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Federal Follies

Federal Follies

I am a deep believer in the need for governmental regulation to help moderate pure market forces. Earlier this year, I was delighted to see new federal interest in, what seemed to me, some clear abuses in higher education, particularly emanating from the for-profit sector.  But, I know, be careful what you wish for.

Currently two new lines of policy are being spun out of the Department of Education: one frankly dubious, the other just plain berserk. I obviously speak out of self interest as a higher ed. participant, but of course I still think that I and many like-minded colleagues are right.

The first thrust involves distance education where current regulations call for institutions to obtain approval from each state within which they operate. Some states seem to be quite reasonable, and it’s probably good that they be aware of educational offerings in their domain whatever the source. Other states, however, are currently throwing up expensive roadblocks, doubtless in the name of quality control, but pretty clearly also to defend local institutions against outside competition. The balance sheet will not be clear for a couple of years when provisions go into full effect, and already there is backlash. I do think educational consumers deserve some assurance of access to the largest possible range of offerings, and the new moves do not press in this direction. Again, not clearly wrongheaded, but needing some further consideration.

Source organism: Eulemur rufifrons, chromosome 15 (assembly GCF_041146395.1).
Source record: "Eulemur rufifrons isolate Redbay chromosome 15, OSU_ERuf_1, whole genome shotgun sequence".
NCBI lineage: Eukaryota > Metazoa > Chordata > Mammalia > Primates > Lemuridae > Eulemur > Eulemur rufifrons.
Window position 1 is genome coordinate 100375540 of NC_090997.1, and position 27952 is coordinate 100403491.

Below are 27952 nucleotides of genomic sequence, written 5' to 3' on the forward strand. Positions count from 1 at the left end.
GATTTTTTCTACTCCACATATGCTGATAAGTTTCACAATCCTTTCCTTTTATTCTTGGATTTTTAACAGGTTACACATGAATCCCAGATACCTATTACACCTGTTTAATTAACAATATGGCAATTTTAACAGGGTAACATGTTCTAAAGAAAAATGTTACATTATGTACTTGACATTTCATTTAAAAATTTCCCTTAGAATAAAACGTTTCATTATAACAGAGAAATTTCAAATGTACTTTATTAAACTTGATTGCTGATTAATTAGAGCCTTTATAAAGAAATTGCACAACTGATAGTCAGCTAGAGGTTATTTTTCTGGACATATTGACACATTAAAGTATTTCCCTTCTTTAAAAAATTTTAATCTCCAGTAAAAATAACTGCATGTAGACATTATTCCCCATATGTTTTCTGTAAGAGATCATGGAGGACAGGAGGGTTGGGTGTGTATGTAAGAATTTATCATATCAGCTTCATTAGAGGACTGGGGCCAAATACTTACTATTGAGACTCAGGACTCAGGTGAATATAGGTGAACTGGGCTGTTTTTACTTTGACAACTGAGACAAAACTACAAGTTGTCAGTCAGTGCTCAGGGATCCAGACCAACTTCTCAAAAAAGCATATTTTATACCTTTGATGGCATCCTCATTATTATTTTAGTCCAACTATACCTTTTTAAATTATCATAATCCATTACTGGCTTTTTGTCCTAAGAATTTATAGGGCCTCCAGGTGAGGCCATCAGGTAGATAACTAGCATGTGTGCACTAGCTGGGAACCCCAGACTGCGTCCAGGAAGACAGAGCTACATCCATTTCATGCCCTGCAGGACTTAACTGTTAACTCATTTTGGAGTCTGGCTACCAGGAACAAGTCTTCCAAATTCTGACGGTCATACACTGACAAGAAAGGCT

Then there’s the new set of (quite unclear) regulations apparently initially designed to guard against abuse of commercial agents in recruiting and retaining students — another reasonable goal. But in the process, current language suggests that not only commercial agents, but also faculty and academic administrators must be controlled to the extent of being barred from reward (raise, bonus, promotion) for results that add to student numbers, improve retention, or otherwise contribute to these aspects of the educational process. This at a time when we are otherwise being urged to pay more attention to learning outcomes, educational results and the like. This is truly bizarre, making it almost impossible to relate any rewards to educational improvements.

And there is yet additional discussion of still further federal regulations — for example in the area of research projects — that, at the least, would add considerable expense just as all levels of government are otherwise urging us to keep costs down.

It’s hard to imagine what’s going through the heads of some of our colleagues in government, but we need some prudent interventions or the very nature of federal involvement in higher education will be called into question. Common sense would be a good starting point.